Father's Day is right around the corner, and the Wee Workshop has the perfect DIY for all those dapper dads out there. Make your own ties! Just color them in, cut them out and celebrate dad. Download it now and get crafting together.
But wait, there's more.
Each week, we release a new super cute, super fun, and totally free activity page "From the Wee Workshop." They're designed to spark imaginations and conversations, and each one is only available to download for a limited time. They're great activities to keep your kiddos engaged and learning all summer long.
Preparing for Easter this year, we were on the hunt for an alternative to candy in our kids' baskets. The best idea? The Easter Bunny is going to hide individual wood blocks that the kids can gather up.
Check out our new Wee You-Things wood blocks for a fun, spring-colored option. One set includes three different puzzles and a set of mix-and-match stackable characters. It's heirloom quality—so it'll stick around much longer than eggs and Peeps.
"The more that you read, the more things you will know. The more that you learn, the more places you'll go." We salute you, Dr. Seuss.
We've been picking out holiday gifts for the kids in our lives. As moms, dads and designers, we always have an eye out for happy design. Here are a few of the inspiring ideas that made our favorites list this year.
As parents of young kids, and as iPad app developers, we're part of the discussion of whether – and how – kids should be using tablets.
We grew up watching (and loving) Mr. Rogers, who struggled with a similar quandary based on television – the new technology of his time. Fred Rogers felt strongly that TV should not be used as a substitute for human interaction, but as a tool for fostering communication between grown-ups and kids.
A joint statement this year by the Fred Rogers Center for Early Learning and the National Association for the Education of Young Children said, "effective uses of technology and media are active, hands-on, engaging, and empowering." The statement also suggests that, "interactions with technology and media should be playful and support creativity," and that, "when used appropriately, technology and media can enhance children's cognitive and social abilities."
We created the Wee Alphas app with this in mind. It was designed to encourage meaningful interactions between preschoolers and grown-ups. The app includes tips and questions to help parents encourage learning experiences, including practicing ABCs, discovering new words and concepts and inspiring creative thinking.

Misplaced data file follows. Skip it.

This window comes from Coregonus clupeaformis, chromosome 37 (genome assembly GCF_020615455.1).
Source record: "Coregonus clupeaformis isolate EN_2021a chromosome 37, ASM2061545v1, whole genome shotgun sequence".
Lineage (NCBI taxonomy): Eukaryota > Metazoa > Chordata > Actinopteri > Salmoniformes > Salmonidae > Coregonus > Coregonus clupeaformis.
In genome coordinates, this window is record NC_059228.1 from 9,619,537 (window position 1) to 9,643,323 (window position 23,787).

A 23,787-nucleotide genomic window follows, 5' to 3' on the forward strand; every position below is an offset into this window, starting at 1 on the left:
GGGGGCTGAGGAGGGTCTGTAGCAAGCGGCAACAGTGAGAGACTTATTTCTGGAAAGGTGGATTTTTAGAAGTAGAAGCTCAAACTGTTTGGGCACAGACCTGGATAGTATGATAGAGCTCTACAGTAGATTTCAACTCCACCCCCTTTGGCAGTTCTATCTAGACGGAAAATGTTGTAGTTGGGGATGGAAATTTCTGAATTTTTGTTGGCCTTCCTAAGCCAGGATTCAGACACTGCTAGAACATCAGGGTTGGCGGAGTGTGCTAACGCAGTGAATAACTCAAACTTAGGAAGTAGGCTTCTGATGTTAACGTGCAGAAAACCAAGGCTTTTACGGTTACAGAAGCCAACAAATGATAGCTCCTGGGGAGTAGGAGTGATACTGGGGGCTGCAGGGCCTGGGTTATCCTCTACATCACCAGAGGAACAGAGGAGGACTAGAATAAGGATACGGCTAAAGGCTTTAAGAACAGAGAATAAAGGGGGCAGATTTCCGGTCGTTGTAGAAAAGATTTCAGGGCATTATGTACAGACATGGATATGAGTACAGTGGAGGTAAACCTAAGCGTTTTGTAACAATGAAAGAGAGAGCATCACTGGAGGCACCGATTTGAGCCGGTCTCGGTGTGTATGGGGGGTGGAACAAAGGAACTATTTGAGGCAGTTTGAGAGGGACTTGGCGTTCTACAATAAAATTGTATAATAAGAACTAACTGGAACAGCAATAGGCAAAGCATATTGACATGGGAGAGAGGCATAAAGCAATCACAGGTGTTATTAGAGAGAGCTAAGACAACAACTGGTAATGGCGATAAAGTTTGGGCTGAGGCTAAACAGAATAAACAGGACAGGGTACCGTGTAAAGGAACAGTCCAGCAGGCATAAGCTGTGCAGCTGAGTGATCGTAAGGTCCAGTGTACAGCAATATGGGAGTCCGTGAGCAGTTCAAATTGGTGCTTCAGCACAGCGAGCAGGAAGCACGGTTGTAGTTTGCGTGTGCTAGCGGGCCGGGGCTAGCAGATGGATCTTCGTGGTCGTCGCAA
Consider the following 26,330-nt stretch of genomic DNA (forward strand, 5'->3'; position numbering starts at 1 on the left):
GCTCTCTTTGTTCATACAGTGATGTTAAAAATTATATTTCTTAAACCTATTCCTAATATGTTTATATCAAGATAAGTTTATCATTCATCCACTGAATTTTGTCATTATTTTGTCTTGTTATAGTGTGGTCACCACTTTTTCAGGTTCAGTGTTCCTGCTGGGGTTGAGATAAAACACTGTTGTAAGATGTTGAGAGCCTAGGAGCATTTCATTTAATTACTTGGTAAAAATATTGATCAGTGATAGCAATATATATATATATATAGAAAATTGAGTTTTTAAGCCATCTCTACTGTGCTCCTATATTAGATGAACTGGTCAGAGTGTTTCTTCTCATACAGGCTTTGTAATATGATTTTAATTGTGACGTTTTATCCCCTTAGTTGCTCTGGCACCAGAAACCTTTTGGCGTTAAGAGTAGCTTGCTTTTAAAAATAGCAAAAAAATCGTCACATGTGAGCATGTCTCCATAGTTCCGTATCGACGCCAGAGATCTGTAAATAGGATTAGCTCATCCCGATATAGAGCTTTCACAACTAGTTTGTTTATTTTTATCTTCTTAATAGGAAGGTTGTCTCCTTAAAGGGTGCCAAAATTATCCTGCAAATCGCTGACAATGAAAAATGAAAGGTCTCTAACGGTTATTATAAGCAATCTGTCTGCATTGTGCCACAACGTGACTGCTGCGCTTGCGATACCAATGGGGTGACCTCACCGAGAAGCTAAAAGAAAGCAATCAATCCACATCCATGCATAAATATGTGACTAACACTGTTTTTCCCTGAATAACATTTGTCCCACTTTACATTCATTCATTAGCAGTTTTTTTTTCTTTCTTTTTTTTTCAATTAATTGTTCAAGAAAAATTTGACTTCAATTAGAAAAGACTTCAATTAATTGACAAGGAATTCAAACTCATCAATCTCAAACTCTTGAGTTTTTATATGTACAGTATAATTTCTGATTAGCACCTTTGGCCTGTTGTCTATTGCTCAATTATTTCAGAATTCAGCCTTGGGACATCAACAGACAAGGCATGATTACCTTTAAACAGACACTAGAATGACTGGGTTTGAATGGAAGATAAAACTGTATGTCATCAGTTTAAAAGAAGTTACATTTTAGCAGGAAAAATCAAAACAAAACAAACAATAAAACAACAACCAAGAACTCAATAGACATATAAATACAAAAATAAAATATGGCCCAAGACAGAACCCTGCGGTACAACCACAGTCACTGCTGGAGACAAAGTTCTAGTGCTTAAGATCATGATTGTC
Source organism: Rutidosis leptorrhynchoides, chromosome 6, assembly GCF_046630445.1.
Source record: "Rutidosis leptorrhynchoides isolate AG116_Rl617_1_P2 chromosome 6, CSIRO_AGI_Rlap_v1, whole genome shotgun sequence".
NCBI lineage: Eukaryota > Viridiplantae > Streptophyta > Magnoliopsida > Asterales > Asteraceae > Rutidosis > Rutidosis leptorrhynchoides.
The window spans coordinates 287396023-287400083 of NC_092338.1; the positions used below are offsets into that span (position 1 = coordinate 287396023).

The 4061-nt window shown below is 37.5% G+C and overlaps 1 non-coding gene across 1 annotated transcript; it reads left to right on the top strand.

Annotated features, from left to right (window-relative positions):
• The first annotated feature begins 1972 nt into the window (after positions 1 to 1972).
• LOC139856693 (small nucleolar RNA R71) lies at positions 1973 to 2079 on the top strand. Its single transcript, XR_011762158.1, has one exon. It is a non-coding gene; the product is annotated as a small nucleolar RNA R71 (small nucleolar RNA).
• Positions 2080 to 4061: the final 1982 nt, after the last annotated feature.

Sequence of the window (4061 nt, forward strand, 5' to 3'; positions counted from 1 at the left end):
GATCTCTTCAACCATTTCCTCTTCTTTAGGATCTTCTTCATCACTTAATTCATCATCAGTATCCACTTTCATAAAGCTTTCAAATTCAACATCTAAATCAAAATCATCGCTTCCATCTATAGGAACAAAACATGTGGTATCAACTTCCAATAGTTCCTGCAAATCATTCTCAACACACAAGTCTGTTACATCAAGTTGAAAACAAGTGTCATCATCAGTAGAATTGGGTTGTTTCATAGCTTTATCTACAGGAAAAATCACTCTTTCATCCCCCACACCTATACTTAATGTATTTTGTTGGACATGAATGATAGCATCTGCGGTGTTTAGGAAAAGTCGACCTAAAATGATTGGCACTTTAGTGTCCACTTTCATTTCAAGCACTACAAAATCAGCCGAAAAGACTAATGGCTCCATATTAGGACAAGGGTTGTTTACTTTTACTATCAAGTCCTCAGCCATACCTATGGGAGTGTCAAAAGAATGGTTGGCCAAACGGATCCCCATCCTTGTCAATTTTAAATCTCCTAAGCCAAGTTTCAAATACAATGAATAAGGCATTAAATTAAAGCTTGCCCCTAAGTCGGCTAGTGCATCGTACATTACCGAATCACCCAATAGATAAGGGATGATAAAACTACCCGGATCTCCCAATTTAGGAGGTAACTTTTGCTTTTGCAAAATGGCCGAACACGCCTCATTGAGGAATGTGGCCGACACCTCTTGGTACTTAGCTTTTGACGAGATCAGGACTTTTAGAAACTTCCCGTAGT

As older kids head back to school, parents with younger ones at home are looking for new learning experiences to support their kids' development. And many are pulling out their iPads.
Thirty-nine percent of children age 2- to 4-years-old have used an iPad, iPhone or similar touch-screen device to play games, watch videos or use other apps, according to a survey last year by Common Sense Media, a San Francisco-based nonprofit group.
"We know from our own experience that an iPad can be a really meaningful teaching tool for kids, if used the right way," said Wee Society co-founder Jill Robertson. "We designed the book app Wee Alphas for parents and preschoolers to use together. It's about creating an experience that's fun for both kids and adults. Fun first, and learning follows."
With Wee Alphas, each letter of the alphabet is hidden in clever, colorful illustrations of animals that feature silly rhymes. A sketchpad encourages kids to practice drawing their own "special letter." Wee Society collaborated with indie rock band Rabbit! on the sound effects and music that kids love and adults won't mind listening to again and again. The app also includes a guide to help parents create teaching moments while using Wee Alphas with their kids.
Apple named Wee Alphas on its list of New & Notable apps in the education category; and KinderTown, the respected "educational app store for busy parents," selected Wee Alphas as "an outstanding app for home and school." In their review, KinderTown added that the app "combines incredible design with a solid understanding of how kids learn."